I dig the Trio, but I don’t really know enough to assess Drake’s importance as a musician.  Perhaps my readers can enlighten me . . . .

Thanks to Del Reisman and Gregg Mitchell of the Writers Guild of America.

Irving Pearlberg, a television writer and producer active from the mid-sixties through the mid-eighties, died on June 29. 

Pearlberg’s first TV script, as far as I can determine, was a good Kraft Suspense Theatre from 1964 entitled “Charlie, He Couldn’t Kill a Fly.”  It was about a town loudmouth (Keenan Wynn as Charlie), all bluster and no bite, who finds that after he’s accused of murder he wins the attention and respect of neighbors who didn’t take him seriously before.  Charlie offers a false confession and undergoes a crisis of identity as the authorities come closer to discovering who did the killing.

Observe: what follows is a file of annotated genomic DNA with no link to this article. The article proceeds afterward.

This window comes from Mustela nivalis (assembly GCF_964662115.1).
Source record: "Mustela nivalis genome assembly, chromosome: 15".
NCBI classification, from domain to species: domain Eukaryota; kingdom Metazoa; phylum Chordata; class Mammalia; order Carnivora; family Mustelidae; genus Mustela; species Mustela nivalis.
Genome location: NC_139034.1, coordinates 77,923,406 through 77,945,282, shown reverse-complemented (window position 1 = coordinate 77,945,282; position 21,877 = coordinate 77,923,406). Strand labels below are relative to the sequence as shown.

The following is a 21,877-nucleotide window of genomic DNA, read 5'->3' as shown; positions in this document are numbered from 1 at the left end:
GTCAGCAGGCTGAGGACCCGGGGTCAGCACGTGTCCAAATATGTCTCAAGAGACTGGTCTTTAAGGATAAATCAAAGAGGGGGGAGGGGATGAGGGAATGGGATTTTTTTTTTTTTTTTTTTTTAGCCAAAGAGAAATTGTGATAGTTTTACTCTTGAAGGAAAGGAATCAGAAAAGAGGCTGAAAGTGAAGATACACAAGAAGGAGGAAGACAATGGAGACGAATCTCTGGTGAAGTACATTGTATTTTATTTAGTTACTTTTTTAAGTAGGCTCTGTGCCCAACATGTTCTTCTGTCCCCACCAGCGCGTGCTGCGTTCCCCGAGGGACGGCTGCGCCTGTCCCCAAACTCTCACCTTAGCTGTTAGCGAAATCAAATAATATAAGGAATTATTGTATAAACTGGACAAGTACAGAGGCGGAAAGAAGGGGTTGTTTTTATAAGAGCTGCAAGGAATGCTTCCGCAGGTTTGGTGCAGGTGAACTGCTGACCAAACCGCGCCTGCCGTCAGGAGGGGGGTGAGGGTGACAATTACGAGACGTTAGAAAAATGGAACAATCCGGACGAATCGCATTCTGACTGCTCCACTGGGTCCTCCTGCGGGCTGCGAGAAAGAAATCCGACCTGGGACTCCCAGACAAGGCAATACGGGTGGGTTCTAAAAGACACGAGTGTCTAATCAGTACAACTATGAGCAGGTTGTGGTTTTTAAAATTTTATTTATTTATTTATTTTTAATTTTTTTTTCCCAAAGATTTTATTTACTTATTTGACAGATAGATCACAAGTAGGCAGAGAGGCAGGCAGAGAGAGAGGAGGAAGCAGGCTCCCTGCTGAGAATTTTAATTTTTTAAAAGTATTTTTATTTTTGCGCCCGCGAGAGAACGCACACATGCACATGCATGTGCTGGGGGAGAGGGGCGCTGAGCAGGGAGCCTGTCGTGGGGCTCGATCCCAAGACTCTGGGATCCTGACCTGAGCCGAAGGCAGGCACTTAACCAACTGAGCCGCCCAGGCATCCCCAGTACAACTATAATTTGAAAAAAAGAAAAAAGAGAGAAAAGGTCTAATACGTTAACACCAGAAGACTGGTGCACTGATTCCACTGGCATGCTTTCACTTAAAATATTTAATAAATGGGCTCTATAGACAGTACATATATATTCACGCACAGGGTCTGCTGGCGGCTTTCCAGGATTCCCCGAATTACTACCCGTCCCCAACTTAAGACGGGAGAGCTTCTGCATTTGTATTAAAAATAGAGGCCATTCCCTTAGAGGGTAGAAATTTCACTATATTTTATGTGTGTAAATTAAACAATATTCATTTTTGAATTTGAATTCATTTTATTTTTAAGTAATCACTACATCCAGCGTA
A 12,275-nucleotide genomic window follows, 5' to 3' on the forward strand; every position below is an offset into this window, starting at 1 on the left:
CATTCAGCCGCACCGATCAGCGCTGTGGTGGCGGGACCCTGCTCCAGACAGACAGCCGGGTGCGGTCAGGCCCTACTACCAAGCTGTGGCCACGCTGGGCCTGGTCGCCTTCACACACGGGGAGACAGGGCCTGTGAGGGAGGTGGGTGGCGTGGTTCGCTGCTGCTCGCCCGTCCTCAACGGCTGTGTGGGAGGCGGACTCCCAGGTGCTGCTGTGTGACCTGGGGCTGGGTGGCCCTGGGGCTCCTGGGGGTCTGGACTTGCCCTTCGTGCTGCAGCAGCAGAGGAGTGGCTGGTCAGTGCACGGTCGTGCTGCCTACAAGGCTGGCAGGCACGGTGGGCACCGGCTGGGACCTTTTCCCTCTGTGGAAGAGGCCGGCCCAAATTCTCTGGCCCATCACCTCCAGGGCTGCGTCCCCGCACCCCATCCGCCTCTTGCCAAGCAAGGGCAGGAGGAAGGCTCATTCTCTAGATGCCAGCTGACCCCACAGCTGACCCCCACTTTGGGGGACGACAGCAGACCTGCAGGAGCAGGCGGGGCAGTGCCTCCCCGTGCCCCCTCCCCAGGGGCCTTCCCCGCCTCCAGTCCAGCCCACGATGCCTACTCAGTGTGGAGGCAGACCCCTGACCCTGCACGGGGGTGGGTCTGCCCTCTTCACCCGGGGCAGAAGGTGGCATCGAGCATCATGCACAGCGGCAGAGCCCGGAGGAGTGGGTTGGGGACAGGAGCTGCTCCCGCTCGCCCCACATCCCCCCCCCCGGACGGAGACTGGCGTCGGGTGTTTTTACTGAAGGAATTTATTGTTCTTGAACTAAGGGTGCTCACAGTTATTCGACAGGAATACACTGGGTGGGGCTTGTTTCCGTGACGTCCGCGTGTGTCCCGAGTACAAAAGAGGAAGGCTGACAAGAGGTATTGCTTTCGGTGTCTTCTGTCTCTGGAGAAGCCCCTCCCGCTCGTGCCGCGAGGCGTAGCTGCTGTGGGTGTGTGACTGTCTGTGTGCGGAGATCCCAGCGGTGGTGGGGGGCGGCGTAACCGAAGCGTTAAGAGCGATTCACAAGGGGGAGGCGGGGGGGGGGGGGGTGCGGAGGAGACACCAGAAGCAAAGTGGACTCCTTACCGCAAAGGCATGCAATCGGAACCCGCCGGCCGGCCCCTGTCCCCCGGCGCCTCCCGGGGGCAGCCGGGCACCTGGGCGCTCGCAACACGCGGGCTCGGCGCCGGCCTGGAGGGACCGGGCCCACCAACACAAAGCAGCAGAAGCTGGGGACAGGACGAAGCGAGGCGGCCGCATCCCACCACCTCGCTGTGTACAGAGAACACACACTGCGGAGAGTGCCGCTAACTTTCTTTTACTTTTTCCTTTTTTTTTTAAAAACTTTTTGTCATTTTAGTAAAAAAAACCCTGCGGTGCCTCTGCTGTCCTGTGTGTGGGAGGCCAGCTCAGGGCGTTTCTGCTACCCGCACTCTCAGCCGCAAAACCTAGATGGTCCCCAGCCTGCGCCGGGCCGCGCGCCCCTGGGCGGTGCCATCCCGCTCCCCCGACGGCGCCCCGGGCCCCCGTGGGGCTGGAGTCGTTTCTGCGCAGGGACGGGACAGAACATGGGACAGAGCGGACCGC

It was a familiar story that’s been done by many a crime show.  In fact, one could say that Pearlberg was paid the ultimate compliment when The Defenders telecast a blatant lift of his Kraft script only five months later.  That episode, “Hero of the People” (written by Rod Sylvester and William Woolfolk), featured Gerald O’Loughlin as the milquetoast who gains sudden celebrity after killing someone.  In both shows, so as not to muddy the ethical issues at hand, the dead man was a drug peddler, the scourge of the community.  Also in both, there was the hint that the protagonist’s trampy wife/girlfriend (Beverly Garland on Kraft, a young Ann Wedgeworth in The Defenders) was turned on by his act of vigilantism.  Pearlberg (or the producers of Kraft Suspense) could have sued – assuming the premise of “Charlie, He Couldn’t Kill a Fly” had not itself been borrowed from someplace.